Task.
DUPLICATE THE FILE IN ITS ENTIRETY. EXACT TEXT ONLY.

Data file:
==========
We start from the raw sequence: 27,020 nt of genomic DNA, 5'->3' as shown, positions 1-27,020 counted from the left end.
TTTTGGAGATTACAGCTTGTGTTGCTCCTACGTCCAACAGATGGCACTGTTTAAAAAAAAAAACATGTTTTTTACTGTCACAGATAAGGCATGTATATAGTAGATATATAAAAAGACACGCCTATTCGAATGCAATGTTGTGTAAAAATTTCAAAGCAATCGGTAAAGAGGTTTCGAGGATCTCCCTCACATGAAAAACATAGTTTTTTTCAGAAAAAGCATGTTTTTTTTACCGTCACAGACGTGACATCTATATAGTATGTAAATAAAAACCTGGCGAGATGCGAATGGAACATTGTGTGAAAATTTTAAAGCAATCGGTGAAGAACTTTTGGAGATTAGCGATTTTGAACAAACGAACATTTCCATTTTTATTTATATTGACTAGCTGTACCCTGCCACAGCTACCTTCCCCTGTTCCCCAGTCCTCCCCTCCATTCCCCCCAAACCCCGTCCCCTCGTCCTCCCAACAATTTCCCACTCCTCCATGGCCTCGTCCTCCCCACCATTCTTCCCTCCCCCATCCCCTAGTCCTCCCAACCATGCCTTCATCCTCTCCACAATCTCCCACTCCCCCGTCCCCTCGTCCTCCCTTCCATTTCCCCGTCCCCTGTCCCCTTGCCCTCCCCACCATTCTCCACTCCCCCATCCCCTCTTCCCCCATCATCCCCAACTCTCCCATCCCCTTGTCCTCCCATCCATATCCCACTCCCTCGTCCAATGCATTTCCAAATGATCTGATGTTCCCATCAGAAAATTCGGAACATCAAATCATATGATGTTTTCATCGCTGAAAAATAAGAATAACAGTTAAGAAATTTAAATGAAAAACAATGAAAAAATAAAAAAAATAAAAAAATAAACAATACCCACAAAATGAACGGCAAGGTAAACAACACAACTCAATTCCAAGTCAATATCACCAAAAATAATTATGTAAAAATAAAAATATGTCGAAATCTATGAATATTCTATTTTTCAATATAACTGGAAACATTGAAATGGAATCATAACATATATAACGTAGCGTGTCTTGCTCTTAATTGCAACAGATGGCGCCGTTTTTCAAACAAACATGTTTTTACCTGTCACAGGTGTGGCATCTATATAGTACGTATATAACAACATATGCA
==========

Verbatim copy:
We start from the raw sequence: 27,020 nt of genomic DNA, 5'->3' as shown, positions 1-27,020 counted from the left end.
TTTTGGAGATTACAGCTTGTGTTGCTCCTACGTCCAACAGATGGCACTGTTTAAAAAAAAAAACATGTTTTTTACTGTCACAGATAAGGCATGTATATAGTAGATATATAAAAAGACACGCCTATTCGAATGCAATGTTGTGTAAAAATTTCAAAGCAATCGGTAAAGAGGTTTCGAGGATCTCCCTCACATGAAAAACATAGTTTTTTTCAGAAAAAGCATGTTTTTTTTACCGTCACAGACGTGACATCTATATAGTATGTAAATAAAAACCTGGCGAGATGCGAATGGAACATTGTGTGAAAATTTTAAAGCAATCGGTGAAGAACTTTTGGAGATTAGCGATTTTGAACAAACGAACATTTCCATTTTTATTTATATTGACTAGCTGTACCCTGCCACAGCTACCTTCCCCTGTTCCCCAGTCCTCCCCTCCATTCCCCCCAAACCCCGTCCCCTCGTCCTCCCAACAATTTCCCACTCCTCCATGGCCTCGTCCTCCCCACCATTCTTCCCTCCCCCATCCCCTAGTCCTCCCAACCATGCCTTCATCCTCTCCACAATCTCCCACTCCCCCGTCCCCTCGTCCTCCCTTCCATTTCCCCGTCCCCTGTCCCCTTGCCCTCCCCACCATTCTCCACTCCCCCATCCCCTCTTCCCCCATCATCCCCAACTCTCCCATCCCCTTGTCCTCCCATCCATATCCCACTCCCTCGTCCAATGCATTTCCAAATGATCTGATGTTCCCATCAGAAAATTCGGAACATCAAATCATATGATGTTTTCATCGCTGAAAAATAAGAATAACAGTTAAGAAATTTAAATGAAAAACAATGAAAAAATAAAAAAAATAAAAAAATAAACAATACCCACAAAATGAACGGCAAGGTAAACAACACAACTCAATTCCAAGTCAATATCACCAAAAATAATTATGTAAAAATAAAAATATGTCGAAATCTATGAATATTCTATTTTTCAATATAACTGGAAACATTGAAATGGAATCATAACATATATAACGTAGCGTGTCTTGCTCTTAATTGCAACAGATGGCGCCGTTTTTCAAACAAACATGTTTTTACCTGTCACAGGTGTGGCATCTATATAGTACGTATATAACAACATATGCA